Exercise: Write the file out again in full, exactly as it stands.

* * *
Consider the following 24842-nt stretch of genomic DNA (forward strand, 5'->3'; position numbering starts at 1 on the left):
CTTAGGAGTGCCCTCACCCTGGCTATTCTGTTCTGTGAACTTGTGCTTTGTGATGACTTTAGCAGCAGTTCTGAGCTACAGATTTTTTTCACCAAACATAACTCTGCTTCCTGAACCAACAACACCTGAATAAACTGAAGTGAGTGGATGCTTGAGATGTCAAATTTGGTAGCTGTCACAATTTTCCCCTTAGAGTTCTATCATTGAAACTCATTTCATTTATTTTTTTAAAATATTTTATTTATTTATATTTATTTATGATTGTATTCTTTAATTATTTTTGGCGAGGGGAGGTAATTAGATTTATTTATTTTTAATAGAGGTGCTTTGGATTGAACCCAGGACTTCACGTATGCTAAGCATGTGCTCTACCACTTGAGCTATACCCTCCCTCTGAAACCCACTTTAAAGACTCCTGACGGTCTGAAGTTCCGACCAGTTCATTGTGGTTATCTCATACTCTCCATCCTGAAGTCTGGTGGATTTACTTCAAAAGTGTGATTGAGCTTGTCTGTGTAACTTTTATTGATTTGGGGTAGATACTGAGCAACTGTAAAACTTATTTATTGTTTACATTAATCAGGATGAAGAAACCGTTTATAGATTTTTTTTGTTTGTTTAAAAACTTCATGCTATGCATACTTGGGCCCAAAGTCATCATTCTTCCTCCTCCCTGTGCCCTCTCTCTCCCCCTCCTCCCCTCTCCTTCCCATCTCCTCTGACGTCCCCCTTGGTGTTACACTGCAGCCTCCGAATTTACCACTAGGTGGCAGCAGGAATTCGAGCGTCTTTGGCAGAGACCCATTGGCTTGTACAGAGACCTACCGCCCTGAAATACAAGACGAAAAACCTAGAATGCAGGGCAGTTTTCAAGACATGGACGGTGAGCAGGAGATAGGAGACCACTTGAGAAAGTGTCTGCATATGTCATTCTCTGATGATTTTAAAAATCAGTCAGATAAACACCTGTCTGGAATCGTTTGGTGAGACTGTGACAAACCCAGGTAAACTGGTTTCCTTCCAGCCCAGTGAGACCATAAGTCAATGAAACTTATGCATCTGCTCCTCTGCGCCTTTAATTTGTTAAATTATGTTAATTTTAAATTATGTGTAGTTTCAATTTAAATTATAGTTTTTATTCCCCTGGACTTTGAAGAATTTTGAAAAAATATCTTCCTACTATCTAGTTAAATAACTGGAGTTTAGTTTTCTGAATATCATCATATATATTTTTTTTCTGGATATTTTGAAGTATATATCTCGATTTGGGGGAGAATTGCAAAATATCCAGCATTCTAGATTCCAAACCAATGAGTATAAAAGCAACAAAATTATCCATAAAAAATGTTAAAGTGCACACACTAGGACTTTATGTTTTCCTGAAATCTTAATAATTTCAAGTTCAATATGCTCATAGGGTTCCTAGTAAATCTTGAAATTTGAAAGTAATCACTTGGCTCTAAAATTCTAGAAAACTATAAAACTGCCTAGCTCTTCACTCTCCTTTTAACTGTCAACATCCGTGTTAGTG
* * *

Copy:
Consider the following 24842-nt stretch of genomic DNA (forward strand, 5'->3'; position numbering starts at 1 on the left):
CTTAGGAGTGCCCTCACCCTGGCTATTCTGTTCTGTGAACTTGTGCTTTGTGATGACTTTAGCAGCAGTTCTGAGCTACAGATTTTTTTCACCAAACATAACTCTGCTTCCTGAACCAACAACACCTGAATAAACTGAAGTGAGTGGATGCTTGAGATGTCAAATTTGGTAGCTGTCACAATTTTCCCCTTAGAGTTCTATCATTGAAACTCATTTCATTTATTTTTTTAAAATATTTTATTTATTTATATTTATTTATGATTGTATTCTTTAATTATTTTTGGCGAGGGGAGGTAATTAGATTTATTTATTTTTAATAGAGGTGCTTTGGATTGAACCCAGGACTTCACGTATGCTAAGCATGTGCTCTACCACTTGAGCTATACCCTCCCTCTGAAACCCACTTTAAAGACTCCTGACGGTCTGAAGTTCCGACCAGTTCATTGTGGTTATCTCATACTCTCCATCCTGAAGTCTGGTGGATTTACTTCAAAAGTGTGATTGAGCTTGTCTGTGTAACTTTTATTGATTTGGGGTAGATACTGAGCAACTGTAAAACTTATTTATTGTTTACATTAATCAGGATGAAGAAACCGTTTATAGATTTTTTTTGTTTGTTTAAAAACTTCATGCTATGCATACTTGGGCCCAAAGTCATCATTCTTCCTCCTCCCTGTGCCCTCTCTCTCCCCCTCCTCCCCTCTCCTTCCCATCTCCTCTGACGTCCCCCTTGGTGTTACACTGCAGCCTCCGAATTTACCACTAGGTGGCAGCAGGAATTCGAGCGTCTTTGGCAGAGACCCATTGGCTTGTACAGAGACCTACCGCCCTGAAATACAAGACGAAAAACCTAGAATGCAGGGCAGTTTTCAAGACATGGACGGTGAGCAGGAGATAGGAGACCACTTGAGAAAGTGTCTGCATATGTCATTCTCTGATGATTTTAAAAATCAGTCAGATAAACACCTGTCTGGAATCGTTTGGTGAGACTGTGACAAACCCAGGTAAACTGGTTTCCTTCCAGCCCAGTGAGACCATAAGTCAATGAAACTTATGCATCTGCTCCTCTGCGCCTTTAATTTGTTAAATTATGTTAATTTTAAATTATGTGTAGTTTCAATTTAAATTATAGTTTTTATTCCCCTGGACTTTGAAGAATTTTGAAAAAATATCTTCCTACTATCTAGTTAAATAACTGGAGTTTAGTTTTCTGAATATCATCATATATATTTTTTTTCTGGATATTTTGAAGTATATATCTCGATTTGGGGGAGAATTGCAAAATATCCAGCATTCTAGATTCCAAACCAATGAGTATAAAAGCAACAAAATTATCCATAAAAAATGTTAAAGTGCACACACTAGGACTTTATGTTTTCCTGAAATCTTAATAATTTCAAGTTCAATATGCTCATAGGGTTCCTAGTAAATCTTGAAATTTGAAAGTAATCACTTGGCTCTAAAATTCTAGAAAACTATAAAACTGCCTAGCTCTTCACTCTCCTTTTAACTGTCAACATCCGTGTTAGTG